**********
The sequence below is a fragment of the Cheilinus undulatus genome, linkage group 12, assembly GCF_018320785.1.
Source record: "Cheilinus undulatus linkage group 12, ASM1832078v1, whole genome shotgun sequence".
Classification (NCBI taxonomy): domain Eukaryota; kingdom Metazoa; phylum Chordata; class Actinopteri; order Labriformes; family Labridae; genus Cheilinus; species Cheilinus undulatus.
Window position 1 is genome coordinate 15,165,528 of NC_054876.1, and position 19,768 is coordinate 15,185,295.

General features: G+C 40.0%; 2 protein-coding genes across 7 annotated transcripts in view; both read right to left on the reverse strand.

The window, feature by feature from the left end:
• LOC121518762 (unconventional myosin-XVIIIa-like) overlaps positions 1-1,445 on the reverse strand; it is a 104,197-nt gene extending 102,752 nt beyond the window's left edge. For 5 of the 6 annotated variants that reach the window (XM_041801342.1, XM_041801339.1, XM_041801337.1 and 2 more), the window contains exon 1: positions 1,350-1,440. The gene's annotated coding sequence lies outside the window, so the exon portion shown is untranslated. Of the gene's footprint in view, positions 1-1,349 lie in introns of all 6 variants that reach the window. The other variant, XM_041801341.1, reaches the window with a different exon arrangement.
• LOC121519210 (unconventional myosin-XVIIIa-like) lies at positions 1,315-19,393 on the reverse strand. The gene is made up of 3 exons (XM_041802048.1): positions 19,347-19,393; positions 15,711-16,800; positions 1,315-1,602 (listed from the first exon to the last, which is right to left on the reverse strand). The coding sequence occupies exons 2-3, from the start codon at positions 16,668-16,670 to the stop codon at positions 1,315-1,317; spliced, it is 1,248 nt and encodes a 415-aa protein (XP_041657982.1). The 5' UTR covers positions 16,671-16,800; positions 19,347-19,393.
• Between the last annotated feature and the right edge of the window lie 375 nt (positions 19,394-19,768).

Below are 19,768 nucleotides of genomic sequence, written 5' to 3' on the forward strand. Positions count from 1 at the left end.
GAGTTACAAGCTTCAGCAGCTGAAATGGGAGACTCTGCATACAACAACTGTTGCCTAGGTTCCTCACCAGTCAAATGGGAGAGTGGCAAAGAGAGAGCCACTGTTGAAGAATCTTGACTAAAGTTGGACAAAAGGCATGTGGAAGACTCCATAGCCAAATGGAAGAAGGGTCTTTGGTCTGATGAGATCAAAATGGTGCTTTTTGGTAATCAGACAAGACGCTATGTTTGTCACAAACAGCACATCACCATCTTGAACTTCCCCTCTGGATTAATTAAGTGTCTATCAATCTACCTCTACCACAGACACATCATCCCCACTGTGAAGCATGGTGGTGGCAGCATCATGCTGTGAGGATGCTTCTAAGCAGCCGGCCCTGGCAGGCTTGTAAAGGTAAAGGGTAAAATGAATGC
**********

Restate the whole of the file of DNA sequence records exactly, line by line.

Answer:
The sequence below is a fragment of the Cheilinus undulatus genome, linkage group 12, assembly GCF_018320785.1.
Source record: "Cheilinus undulatus linkage group 12, ASM1832078v1, whole genome shotgun sequence".
Classification (NCBI taxonomy): domain Eukaryota; kingdom Metazoa; phylum Chordata; class Actinopteri; order Labriformes; family Labridae; genus Cheilinus; species Cheilinus undulatus.
Window position 1 is genome coordinate 15,165,528 of NC_054876.1, and position 19,768 is coordinate 15,185,295.

General features: G+C 40.0%; 2 protein-coding genes across 7 annotated transcripts in view; both read right to left on the reverse strand.

The window, feature by feature from the left end:
• LOC121518762 (unconventional myosin-XVIIIa-like) overlaps positions 1-1,445 on the reverse strand; it is a 104,197-nt gene extending 102,752 nt beyond the window's left edge. For 5 of the 6 annotated variants that reach the window (XM_041801342.1, XM_041801339.1, XM_041801337.1 and 2 more), the window contains exon 1: positions 1,350-1,440. The gene's annotated coding sequence lies outside the window, so the exon portion shown is untranslated. Of the gene's footprint in view, positions 1-1,349 lie in introns of all 6 variants that reach the window. The other variant, XM_041801341.1, reaches the window with a different exon arrangement.
• LOC121519210 (unconventional myosin-XVIIIa-like) lies at positions 1,315-19,393 on the reverse strand. The gene is made up of 3 exons (XM_041802048.1): positions 19,347-19,393; positions 15,711-16,800; positions 1,315-1,602 (listed from the first exon to the last, which is right to left on the reverse strand). The coding sequence occupies exons 2-3, from the start codon at positions 16,668-16,670 to the stop codon at positions 1,315-1,317; spliced, it is 1,248 nt and encodes a 415-aa protein (XP_041657982.1). The 5' UTR covers positions 16,671-16,800; positions 19,347-19,393.
• Between the last annotated feature and the right edge of the window lie 375 nt (positions 19,394-19,768).

Below are 19,768 nucleotides of genomic sequence, written 5' to 3' on the forward strand. Positions count from 1 at the left end.
GAGTTACAAGCTTCAGCAGCTGAAATGGGAGACTCTGCATACAACAACTGTTGCCTAGGTTCCTCACCAGTCAAATGGGAGAGTGGCAAAGAGAGAGCCACTGTTGAAGAATCTTGACTAAAGTTGGACAAAAGGCATGTGGAAGACTCCATAGCCAAATGGAAGAAGGGTCTTTGGTCTGATGAGATCAAAATGGTGCTTTTTGGTAATCAGACAAGACGCTATGTTTGTCACAAACAGCACATCACCATCTTGAACTTCCCCTCTGGATTAATTAAGTGTCTATCAATCTACCTCTACCACAGACACATCATCCCCACTGTGAAGCATGGTGGTGGCAGCATCATGCTGTGAGGATGCTTCTAAGCAGCCGGCCCTGGCAGGCTTGTAAAGGTAAAGGGTAAAATGAATGC